Traditionally, 30-year mortgage loans as well as student loans to pay for a college education
have been considered wise debt. However, in recent years, many consumers have used this wise debt to pay off their consumptive debt, confusing the two types of debt
and extending the time it takes to pay for everyday purchases.
For instance, many people use a home equity line of credit, or HELOC, to pay off credit card debt, assuming that the tax incentives that come with a HELOC makes it a wise decision.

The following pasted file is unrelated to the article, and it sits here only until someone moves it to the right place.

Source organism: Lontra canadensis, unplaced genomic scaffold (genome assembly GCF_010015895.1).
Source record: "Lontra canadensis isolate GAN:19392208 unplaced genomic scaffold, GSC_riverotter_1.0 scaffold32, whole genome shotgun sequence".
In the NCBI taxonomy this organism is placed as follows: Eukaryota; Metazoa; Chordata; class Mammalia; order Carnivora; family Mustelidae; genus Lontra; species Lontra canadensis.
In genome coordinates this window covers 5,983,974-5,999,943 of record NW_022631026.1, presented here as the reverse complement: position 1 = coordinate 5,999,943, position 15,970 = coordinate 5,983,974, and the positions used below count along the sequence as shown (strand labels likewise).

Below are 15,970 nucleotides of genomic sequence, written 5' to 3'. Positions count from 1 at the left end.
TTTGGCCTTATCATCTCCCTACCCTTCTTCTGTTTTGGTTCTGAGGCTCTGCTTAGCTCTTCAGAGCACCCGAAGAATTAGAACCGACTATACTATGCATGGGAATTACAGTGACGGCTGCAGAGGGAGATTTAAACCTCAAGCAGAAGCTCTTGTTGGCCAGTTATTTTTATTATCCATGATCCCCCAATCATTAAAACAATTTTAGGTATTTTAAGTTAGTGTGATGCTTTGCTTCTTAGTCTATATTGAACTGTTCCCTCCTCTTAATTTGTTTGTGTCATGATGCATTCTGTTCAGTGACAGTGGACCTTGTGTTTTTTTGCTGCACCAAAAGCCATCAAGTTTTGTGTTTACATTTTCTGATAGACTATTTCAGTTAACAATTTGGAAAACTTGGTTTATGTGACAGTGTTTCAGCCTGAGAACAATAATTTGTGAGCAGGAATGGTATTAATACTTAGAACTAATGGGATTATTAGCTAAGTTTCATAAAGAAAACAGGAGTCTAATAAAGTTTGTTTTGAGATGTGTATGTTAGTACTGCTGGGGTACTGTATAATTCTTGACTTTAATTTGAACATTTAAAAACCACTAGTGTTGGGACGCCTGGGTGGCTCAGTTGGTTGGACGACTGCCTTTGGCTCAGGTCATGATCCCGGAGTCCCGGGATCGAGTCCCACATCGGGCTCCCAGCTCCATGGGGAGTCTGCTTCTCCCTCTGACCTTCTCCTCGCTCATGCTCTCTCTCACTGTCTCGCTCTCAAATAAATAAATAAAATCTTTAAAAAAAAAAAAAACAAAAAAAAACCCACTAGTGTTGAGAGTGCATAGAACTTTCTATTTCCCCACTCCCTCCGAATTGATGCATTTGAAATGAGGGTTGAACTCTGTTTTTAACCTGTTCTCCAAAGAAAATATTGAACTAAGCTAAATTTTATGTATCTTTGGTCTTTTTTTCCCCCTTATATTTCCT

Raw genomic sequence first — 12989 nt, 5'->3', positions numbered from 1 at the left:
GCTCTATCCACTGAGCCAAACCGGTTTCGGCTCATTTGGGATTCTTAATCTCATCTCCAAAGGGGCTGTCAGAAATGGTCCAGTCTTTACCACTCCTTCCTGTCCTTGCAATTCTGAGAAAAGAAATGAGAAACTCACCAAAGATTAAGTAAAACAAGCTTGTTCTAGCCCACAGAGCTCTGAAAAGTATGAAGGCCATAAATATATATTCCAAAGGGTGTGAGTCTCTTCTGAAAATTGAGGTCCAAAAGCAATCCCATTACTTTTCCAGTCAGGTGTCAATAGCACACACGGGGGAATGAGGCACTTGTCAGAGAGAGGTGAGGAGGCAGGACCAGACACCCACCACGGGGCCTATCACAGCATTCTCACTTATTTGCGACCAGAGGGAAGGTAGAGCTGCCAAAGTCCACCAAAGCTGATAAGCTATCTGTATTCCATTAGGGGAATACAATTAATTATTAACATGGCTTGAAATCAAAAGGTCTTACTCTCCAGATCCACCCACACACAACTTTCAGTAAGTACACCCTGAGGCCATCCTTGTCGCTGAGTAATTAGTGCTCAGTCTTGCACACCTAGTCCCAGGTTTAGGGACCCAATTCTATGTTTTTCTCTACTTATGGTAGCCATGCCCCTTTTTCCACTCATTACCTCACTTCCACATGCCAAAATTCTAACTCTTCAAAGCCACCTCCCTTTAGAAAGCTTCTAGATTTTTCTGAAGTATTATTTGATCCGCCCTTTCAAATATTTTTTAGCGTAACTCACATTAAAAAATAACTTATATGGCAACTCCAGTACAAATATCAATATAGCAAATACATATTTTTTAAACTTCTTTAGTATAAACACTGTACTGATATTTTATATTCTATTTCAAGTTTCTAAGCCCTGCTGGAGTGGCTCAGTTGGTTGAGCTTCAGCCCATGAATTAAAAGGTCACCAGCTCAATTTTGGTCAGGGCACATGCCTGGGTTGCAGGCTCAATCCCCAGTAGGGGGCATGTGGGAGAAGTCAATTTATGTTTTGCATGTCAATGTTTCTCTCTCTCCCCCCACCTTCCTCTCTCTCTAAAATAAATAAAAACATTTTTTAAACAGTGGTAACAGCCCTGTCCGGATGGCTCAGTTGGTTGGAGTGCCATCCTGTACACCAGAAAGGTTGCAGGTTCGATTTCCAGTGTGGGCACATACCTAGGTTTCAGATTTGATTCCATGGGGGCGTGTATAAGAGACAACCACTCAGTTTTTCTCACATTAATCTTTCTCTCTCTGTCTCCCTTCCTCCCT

"The sad reality is that the majority of homeowners who do this, upwards of 70 percent, will not adjust their corresponding spending habits and will, within a year or two, charge their credit card balances right back to where they were when they paid them off with the HELOC," says Todd Christensen, director of education at the National Financial Education Center at Debt Reduction Services Inc., in Boise, Idaho.
"Like using a HELOC to pay off consumer debt, using a student loan to pay off credit card debt means that 10 years after graduation, the student will finally pay off the pizzas and music downloads he purchased in college," Christensen says.